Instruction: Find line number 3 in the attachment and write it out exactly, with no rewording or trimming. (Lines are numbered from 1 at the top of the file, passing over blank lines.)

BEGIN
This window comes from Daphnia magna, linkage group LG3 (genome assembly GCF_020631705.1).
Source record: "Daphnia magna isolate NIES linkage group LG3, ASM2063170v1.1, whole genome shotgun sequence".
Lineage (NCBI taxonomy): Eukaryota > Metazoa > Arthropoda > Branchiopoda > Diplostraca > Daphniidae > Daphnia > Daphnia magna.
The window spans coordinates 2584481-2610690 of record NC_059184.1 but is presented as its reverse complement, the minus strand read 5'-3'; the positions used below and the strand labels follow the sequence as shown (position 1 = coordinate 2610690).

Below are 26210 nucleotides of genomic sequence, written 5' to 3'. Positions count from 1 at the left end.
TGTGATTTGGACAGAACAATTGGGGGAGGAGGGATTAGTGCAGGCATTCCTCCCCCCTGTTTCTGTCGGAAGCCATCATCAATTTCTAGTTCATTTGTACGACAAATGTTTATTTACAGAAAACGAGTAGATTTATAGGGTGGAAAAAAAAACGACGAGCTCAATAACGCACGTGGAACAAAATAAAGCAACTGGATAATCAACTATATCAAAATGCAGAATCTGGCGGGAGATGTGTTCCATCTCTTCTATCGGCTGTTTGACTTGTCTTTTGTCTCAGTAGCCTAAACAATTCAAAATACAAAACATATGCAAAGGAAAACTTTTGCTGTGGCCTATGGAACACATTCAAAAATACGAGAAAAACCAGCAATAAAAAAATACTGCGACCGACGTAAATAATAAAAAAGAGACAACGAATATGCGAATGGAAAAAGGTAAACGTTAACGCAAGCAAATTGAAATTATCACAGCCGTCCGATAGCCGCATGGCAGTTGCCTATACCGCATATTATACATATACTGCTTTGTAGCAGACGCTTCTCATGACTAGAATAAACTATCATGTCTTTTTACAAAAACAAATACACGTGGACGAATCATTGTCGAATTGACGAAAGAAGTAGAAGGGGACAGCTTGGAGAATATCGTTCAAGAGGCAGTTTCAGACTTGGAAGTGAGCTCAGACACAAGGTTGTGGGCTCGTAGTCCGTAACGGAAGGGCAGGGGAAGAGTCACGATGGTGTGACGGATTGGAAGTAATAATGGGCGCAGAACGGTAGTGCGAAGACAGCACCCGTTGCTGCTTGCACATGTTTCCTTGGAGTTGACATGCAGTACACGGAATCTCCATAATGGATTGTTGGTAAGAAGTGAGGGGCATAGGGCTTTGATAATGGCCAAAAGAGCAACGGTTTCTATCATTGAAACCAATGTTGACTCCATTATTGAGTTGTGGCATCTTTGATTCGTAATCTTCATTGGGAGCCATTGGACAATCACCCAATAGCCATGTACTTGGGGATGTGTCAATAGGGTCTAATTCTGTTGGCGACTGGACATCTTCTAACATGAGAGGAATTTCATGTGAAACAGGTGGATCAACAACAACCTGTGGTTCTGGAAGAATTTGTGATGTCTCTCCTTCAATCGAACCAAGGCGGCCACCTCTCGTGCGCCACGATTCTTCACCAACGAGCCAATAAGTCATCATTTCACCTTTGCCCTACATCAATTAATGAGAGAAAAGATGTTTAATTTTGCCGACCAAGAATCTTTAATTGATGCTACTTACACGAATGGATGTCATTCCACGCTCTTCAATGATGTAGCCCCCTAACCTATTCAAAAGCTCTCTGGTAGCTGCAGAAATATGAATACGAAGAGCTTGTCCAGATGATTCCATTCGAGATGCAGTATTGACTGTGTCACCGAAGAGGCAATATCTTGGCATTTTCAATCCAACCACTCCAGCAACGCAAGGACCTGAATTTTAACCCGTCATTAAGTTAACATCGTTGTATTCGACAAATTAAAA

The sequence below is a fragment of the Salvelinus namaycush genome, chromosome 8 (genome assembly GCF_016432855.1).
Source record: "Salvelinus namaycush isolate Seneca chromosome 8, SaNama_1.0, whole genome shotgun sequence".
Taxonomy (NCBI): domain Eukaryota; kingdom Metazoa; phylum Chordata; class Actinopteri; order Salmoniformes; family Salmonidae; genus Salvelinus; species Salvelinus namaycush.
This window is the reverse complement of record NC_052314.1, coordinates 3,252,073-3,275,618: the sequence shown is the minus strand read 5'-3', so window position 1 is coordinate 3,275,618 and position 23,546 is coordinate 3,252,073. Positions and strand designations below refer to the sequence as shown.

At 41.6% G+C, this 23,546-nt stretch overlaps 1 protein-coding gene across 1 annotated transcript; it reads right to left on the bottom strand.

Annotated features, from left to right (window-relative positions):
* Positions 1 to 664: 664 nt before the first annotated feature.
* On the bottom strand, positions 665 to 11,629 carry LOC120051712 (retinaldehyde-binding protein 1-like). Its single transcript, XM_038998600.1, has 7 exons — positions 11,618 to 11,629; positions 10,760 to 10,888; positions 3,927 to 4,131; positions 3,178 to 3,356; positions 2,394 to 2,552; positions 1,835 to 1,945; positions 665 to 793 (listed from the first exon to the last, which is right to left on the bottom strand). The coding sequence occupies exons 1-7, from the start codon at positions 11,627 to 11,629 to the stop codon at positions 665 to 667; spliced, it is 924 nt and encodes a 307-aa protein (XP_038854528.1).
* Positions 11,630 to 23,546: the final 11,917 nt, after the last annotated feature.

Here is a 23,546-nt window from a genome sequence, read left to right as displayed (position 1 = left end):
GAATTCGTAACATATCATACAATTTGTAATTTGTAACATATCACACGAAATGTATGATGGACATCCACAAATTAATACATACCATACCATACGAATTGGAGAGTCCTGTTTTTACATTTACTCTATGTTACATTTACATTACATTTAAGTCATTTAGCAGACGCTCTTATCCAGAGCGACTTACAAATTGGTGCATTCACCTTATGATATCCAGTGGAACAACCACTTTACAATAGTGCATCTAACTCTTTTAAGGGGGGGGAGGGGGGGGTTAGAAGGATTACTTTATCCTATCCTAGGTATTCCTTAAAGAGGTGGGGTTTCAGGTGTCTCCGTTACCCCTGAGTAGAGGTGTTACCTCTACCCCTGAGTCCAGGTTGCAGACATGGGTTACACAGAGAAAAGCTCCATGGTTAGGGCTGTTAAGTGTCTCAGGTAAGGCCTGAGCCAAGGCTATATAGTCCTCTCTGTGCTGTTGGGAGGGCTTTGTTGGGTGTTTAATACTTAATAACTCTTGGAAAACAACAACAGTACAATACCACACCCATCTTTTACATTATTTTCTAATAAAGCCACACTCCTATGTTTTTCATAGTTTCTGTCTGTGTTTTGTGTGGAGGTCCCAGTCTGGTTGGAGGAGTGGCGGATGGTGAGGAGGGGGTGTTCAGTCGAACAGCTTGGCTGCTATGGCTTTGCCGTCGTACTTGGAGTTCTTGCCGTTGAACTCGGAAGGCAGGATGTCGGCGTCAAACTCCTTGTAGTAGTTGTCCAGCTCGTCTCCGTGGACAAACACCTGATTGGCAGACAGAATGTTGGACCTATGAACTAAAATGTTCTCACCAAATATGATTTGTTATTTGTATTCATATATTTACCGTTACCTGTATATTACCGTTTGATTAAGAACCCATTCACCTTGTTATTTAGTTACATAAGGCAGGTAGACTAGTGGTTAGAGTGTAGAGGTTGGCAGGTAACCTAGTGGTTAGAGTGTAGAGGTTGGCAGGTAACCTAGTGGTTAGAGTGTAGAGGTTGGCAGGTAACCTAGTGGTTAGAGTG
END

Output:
Lineage (NCBI taxonomy): Eukaryota > Metazoa > Arthropoda > Branchiopoda > Diplostraca > Daphniidae > Daphnia > Daphnia magna.